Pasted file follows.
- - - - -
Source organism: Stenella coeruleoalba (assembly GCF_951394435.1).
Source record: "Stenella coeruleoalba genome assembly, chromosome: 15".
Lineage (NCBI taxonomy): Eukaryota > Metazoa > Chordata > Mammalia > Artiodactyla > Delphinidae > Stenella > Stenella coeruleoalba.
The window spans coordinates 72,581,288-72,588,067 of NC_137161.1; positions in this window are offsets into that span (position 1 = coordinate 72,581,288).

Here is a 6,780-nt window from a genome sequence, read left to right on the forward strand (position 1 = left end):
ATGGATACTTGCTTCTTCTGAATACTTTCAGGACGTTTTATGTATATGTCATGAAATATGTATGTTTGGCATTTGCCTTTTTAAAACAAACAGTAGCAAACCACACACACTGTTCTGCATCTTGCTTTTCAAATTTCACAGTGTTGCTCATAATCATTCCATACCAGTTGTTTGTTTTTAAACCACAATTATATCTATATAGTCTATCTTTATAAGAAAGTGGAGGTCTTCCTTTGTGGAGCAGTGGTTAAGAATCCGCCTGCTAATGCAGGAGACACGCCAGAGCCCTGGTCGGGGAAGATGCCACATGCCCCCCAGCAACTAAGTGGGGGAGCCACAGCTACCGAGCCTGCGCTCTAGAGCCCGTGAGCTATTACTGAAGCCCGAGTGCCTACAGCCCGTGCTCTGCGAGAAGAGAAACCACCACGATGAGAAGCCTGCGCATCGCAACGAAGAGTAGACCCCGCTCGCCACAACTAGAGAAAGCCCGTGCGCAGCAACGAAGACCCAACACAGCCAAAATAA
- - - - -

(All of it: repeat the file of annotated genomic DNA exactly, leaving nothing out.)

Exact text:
Source organism: Stenella coeruleoalba (assembly GCF_951394435.1).
Source record: "Stenella coeruleoalba genome assembly, chromosome: 15".
Lineage (NCBI taxonomy): Eukaryota > Metazoa > Chordata > Mammalia > Artiodactyla > Delphinidae > Stenella > Stenella coeruleoalba.
The window spans coordinates 72,581,288-72,588,067 of NC_137161.1; positions in this window are offsets into that span (position 1 = coordinate 72,581,288).

Here is a 6,780-nt window from a genome sequence, read left to right on the forward strand (position 1 = left end):
ATGGATACTTGCTTCTTCTGAATACTTTCAGGACGTTTTATGTATATGTCATGAAATATGTATGTTTGGCATTTGCCTTTTTAAAACAAACAGTAGCAAACCACACACACTGTTCTGCATCTTGCTTTTCAAATTTCACAGTGTTGCTCATAATCATTCCATACCAGTTGTTTGTTTTTAAACCACAATTATATCTATATAGTCTATCTTTATAAGAAAGTGGAGGTCTTCCTTTGTGGAGCAGTGGTTAAGAATCCGCCTGCTAATGCAGGAGACACGCCAGAGCCCTGGTCGGGGAAGATGCCACATGCCCCCCAGCAACTAAGTGGGGGAGCCACAGCTACCGAGCCTGCGCTCTAGAGCCCGTGAGCTATTACTGAAGCCCGAGTGCCTACAGCCCGTGCTCTGCGAGAAGAGAAACCACCACGATGAGAAGCCTGCGCATCGCAACGAAGAGTAGACCCCGCTCGCCACAACTAGAGAAAGCCCGTGCGCAGCAACGAAGACCCAACACAGCCAAAATAA